In a paper published by the agency’s experimental Eagleworks Laboratories, Nasa engineers confirmed that they had produced tiny amounts of thrust from an engine without propellant – an apparent violation of the conservation of momentum; the law of physics that states that every action must have an equal and opposite reaction.

Continue reading “Nasa approves 'impossible' space engine design that apparently violates the laws of physics and could revolutionise space travel” »


Oct 24, 2014

Britons spend more time on tech than asleep, study suggests

Posted by in category: human trajectories

— BBC News

Woman on phone

Communications regulator Ofcom said UK adults spend an average of eight hours and 41 minutes a day on media devices, compared with the average night’s sleep of eight hours and 21 minutes.

Almost four hours a day are spent watching TV according to Ofcom’s survey of 2,800 UK adults and children.

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Oct 23, 2014

FUTURISM UPDATE (October 24, 2014)

Posted by in category: futurism

FUTURISM UPDATE (October 24, 2014)

new-2

FORBES: Three Industries Going Through Dramatic Supply Chain Transformations http://lnkd.in/drBaPhW

GEEKWIRE: Google leads $542M Magic Leap deal, betting on augmented reality http://www.geekwire.com/2014/google-leads-542m-magic-leap-in.….d-reality/

THE NEW YORK TIMES: Google Invests Heavily in Magic Leap’s Effort to Blend Illusion and Reality http://dealbook.nytimes.com/2014/10/21/google-invests-in-mag.….lity-firm/

Continue reading “FUTURISM UPDATE (October 24, 2014)” »


Oct 23, 2014

Who is Amit Singhal (at Google)?

Posted by in categories: futurism, lifeboat, science, transhumanism

This archive file was compiled from an interview conducted at the Googleplex in Mountain View, California, 2013.

As late as the 1980s and the 1990s, the common person seeking stored knowledge would likely be faced with using an 18th century technology — the library index card catalogue — in order to find something on the topic he or she was looking for. Fifteen years later, most people would be able to search, at any time and any place, a collection of information that dwarfed that of any library. And unlike the experience with a library card catalogue, this new technology rarely left the user empty-handed.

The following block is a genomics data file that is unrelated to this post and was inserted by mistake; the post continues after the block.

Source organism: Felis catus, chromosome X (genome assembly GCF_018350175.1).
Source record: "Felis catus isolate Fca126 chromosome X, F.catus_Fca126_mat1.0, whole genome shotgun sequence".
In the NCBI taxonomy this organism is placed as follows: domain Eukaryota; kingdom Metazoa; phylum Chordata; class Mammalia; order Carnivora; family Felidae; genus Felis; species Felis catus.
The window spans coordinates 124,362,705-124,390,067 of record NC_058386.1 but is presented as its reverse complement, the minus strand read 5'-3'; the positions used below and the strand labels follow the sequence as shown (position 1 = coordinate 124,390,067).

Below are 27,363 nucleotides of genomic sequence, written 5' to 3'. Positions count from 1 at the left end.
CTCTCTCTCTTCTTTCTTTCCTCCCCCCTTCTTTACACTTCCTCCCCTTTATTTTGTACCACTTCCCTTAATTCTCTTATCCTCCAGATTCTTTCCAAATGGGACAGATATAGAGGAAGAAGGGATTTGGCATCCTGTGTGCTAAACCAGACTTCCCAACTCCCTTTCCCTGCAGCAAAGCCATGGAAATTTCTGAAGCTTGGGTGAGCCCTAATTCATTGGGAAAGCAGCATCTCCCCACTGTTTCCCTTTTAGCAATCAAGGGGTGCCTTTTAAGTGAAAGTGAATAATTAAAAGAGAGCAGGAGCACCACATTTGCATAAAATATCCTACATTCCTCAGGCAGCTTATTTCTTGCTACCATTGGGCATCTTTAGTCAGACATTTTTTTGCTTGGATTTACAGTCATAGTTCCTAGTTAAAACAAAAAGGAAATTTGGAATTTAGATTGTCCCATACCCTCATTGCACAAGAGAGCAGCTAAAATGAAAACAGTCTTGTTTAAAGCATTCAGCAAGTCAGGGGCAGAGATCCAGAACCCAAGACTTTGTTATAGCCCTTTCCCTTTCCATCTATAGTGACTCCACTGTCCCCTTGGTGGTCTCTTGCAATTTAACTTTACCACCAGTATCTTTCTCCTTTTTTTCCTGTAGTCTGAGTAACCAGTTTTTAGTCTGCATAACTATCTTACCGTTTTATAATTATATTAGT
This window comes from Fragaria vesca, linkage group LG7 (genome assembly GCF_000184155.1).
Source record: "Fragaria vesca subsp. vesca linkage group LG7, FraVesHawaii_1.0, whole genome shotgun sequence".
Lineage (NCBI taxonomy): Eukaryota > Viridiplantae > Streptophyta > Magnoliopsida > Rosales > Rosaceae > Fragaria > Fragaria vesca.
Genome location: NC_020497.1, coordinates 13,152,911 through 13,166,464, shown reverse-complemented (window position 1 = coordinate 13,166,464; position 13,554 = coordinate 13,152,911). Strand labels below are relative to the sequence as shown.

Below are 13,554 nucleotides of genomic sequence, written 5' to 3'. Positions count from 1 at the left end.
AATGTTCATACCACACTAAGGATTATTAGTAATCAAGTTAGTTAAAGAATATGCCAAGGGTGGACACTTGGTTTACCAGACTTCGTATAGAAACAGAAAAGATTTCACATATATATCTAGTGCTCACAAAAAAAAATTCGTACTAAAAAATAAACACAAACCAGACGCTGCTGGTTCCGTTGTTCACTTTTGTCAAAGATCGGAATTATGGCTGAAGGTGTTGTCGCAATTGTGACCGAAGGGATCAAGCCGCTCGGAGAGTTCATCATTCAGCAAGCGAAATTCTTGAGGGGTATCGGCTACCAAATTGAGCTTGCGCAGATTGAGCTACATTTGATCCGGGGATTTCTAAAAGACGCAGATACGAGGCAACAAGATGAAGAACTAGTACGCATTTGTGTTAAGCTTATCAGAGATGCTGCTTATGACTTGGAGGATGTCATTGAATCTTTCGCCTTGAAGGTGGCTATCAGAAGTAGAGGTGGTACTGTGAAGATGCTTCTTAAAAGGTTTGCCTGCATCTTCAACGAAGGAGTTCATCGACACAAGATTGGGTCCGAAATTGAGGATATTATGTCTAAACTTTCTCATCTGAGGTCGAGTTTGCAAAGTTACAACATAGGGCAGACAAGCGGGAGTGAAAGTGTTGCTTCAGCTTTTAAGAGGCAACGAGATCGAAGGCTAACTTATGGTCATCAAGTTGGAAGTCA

Information retrieval had been a core technology of humanity since written language — but as an actual area of research it was so niche that before the 1950s, nobody had bothered to give the field a name. From a superficial perspective, the pioneering work in the area during the 1940s and 50s seemed to suggest it would be monumentally important to the future — but only behind the scenes. Information retrieval was to be the secret tool of the nation at war, or of the elite scientist compiling massive amounts of data. Increasingly however, a visionary group of thinkers dreamed of combining information retrieval and the ‘thinking machine’ to create something which would be far more revolutionary for society.

Continue reading “Who is Amit Singhal (at Google)?” »


Oct 23, 2014

Internet: How websites are experimenting on you

Posted by in category: internet

By Chris Baraniuk — BBC Future

(Auraveda/Flickr/CC BY 2.0)

The internet is one big experiment, and you’re part of it. Every day, millions of trials are manipulating what you see when you browse online, to find out how to keep your attention, make you click more links – and spend more money. And these experiments are often secret. You’ll probably never know you were part of them.

This is all thanks to something now well-known in the tech industry, called A/B testing. It means that the web pages served to you are not necessarily the same as those shown to the next person – they might have slightly different colours, an alternate headline or, on social networks, you could be shown different personal information about your friends and family.